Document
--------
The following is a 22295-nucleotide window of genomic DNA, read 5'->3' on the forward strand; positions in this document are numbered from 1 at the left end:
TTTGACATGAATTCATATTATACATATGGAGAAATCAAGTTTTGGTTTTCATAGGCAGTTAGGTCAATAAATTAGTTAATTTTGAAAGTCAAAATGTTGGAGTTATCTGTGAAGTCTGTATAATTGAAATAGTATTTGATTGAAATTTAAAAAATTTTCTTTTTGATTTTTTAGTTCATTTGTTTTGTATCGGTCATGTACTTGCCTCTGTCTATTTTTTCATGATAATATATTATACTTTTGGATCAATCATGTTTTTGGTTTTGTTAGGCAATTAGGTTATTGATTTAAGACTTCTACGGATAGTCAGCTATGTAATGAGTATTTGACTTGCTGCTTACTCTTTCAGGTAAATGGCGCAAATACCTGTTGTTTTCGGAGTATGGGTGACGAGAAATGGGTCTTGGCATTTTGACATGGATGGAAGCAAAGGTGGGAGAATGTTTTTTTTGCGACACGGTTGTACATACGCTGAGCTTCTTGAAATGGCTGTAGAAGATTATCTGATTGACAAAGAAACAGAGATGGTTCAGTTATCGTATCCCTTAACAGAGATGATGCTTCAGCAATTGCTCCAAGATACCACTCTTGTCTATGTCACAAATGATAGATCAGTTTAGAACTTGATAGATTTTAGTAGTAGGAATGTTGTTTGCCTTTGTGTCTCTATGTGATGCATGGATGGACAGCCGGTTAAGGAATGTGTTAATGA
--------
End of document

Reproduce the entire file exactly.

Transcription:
The following is a 22295-nucleotide window of genomic DNA, read 5'->3' on the forward strand; positions in this document are numbered from 1 at the left end:
TTTGACATGAATTCATATTATACATATGGAGAAATCAAGTTTTGGTTTTCATAGGCAGTTAGGTCAATAAATTAGTTAATTTTGAAAGTCAAAATGTTGGAGTTATCTGTGAAGTCTGTATAATTGAAATAGTATTTGATTGAAATTTAAAAAATTTTCTTTTTGATTTTTTAGTTCATTTGTTTTGTATCGGTCATGTACTTGCCTCTGTCTATTTTTTCATGATAATATATTATACTTTTGGATCAATCATGTTTTTGGTTTTGTTAGGCAATTAGGTTATTGATTTAAGACTTCTACGGATAGTCAGCTATGTAATGAGTATTTGACTTGCTGCTTACTCTTTCAGGTAAATGGCGCAAATACCTGTTGTTTTCGGAGTATGGGTGACGAGAAATGGGTCTTGGCATTTTGACATGGATGGAAGCAAAGGTGGGAGAATGTTTTTTTTGCGACACGGTTGTACATACGCTGAGCTTCTTGAAATGGCTGTAGAAGATTATCTGATTGACAAAGAAACAGAGATGGTTCAGTTATCGTATCCCTTAACAGAGATGATGCTTCAGCAATTGCTCCAAGATACCACTCTTGTCTATGTCACAAATGATAGATCAGTTTAGAACTTGATAGATTTTAGTAGTAGGAATGTTGTTTGCCTTTGTGTCTCTATGTGATGCATGGATGGACAGCCGGTTAAGGAATGTGTTAATGA